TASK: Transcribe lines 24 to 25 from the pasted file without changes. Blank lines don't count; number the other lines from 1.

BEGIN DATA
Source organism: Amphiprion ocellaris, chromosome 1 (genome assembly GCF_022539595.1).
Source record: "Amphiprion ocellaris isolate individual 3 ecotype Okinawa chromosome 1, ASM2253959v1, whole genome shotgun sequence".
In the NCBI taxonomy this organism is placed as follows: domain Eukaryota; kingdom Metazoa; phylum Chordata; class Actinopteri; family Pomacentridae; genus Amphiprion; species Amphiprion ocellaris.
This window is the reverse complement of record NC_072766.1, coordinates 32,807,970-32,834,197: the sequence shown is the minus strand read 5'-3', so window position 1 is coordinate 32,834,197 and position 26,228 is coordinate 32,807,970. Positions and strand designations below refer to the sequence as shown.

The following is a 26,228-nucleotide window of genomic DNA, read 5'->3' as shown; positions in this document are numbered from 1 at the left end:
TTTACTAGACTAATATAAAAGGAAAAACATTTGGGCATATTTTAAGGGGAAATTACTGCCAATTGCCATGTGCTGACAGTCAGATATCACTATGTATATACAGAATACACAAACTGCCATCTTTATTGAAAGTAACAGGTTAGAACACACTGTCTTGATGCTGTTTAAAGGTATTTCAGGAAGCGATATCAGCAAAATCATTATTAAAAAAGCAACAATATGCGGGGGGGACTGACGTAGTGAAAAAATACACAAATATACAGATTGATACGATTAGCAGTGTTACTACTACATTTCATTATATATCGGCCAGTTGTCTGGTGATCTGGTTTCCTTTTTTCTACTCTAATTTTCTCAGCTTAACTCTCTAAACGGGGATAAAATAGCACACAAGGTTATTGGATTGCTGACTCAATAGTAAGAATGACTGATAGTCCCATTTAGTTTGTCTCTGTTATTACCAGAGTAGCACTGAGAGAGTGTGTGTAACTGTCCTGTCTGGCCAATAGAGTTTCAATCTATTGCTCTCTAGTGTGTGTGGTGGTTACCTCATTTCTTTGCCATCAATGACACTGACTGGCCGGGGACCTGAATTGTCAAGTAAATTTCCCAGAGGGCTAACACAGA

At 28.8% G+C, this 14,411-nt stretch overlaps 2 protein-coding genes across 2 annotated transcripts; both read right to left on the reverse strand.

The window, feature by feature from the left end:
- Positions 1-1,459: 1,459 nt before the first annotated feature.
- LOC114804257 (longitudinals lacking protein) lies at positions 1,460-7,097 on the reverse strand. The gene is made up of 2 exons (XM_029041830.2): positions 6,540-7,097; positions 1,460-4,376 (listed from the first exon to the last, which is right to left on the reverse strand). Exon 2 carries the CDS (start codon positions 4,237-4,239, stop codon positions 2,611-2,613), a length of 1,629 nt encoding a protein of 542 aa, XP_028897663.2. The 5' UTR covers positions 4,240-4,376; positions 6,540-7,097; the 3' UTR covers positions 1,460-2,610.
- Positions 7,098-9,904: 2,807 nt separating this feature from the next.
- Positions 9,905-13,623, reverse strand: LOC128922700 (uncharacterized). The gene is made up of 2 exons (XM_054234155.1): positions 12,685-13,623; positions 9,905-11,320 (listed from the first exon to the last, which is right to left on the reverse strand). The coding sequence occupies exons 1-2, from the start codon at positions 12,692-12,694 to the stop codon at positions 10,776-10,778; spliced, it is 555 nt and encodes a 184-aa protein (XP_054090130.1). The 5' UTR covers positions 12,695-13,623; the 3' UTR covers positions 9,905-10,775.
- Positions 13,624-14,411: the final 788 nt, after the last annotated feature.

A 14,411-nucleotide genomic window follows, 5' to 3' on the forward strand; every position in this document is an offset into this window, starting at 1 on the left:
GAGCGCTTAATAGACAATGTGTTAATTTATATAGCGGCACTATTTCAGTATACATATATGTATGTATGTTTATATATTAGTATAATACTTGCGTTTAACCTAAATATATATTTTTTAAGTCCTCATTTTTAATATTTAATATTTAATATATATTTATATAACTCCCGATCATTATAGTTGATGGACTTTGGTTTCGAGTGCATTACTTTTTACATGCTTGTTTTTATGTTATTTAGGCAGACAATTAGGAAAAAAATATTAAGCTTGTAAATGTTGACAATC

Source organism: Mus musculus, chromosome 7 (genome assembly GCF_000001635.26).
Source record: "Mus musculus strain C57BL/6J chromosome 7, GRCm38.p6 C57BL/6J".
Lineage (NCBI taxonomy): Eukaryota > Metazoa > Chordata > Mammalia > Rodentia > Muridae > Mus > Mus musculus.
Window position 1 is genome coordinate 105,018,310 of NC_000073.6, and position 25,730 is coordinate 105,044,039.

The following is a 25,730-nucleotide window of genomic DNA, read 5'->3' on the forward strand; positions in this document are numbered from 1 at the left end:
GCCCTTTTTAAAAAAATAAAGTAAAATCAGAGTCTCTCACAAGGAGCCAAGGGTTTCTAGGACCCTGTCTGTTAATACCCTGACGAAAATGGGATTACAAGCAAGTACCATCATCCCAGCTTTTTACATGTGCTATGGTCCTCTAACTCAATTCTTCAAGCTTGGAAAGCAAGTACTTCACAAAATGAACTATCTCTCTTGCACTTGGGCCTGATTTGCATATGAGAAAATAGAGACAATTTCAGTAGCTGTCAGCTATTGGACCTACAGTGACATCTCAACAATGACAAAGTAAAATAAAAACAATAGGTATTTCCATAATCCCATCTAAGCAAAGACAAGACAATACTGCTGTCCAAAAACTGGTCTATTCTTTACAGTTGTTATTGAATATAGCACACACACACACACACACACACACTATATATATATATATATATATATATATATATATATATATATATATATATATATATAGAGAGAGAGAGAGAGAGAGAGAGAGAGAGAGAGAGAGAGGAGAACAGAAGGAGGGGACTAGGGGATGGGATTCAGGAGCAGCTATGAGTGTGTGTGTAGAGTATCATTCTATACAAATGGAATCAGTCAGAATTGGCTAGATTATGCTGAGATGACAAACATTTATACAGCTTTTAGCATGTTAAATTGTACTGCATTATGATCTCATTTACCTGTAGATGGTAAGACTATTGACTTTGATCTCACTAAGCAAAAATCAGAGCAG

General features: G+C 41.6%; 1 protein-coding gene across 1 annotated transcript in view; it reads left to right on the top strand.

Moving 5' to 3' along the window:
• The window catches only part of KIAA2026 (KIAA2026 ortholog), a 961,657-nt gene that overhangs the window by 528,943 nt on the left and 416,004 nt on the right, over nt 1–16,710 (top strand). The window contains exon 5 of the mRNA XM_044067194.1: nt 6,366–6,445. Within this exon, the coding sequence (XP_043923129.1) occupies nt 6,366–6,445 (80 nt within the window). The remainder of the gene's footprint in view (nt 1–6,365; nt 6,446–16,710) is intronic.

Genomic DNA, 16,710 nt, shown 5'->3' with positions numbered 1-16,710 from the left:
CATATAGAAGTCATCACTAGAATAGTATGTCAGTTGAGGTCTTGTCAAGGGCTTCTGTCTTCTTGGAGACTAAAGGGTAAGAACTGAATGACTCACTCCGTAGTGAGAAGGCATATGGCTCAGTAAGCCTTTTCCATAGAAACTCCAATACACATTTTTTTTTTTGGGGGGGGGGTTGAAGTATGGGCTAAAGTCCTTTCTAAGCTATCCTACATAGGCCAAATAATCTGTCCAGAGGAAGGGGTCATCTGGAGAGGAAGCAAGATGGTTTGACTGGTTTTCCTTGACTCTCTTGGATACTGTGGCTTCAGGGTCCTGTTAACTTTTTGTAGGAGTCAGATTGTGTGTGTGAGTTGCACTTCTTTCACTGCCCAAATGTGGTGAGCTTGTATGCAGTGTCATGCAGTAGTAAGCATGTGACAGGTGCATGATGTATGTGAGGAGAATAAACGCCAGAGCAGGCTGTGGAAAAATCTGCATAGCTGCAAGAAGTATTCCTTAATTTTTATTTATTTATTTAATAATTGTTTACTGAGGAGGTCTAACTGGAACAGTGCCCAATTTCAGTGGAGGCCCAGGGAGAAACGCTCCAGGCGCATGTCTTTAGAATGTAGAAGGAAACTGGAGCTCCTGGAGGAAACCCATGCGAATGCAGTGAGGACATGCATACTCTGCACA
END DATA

• The window catches only part of KIAA2026 (KIAA2026 ortholog), a 961,657-nt gene that overhangs the window by 528,943 nt on the left and 416,004 nt on the right, over nt 1–16,710 (top strand). The window contains exon 5 of the mRNA XM_044067194.1: nt 6,366–6,445. Within this exon, the coding sequence (XP_043923129.1) occupies nt 6,366–6,445 (80 nt within the window). The remainder of the gene's footprint in view (nt 1–6,365; nt 6,446–16,710) is intronic.

Genomic DNA, 16,710 nt, shown 5'->3' with positions numbered 1-16,710 from the left: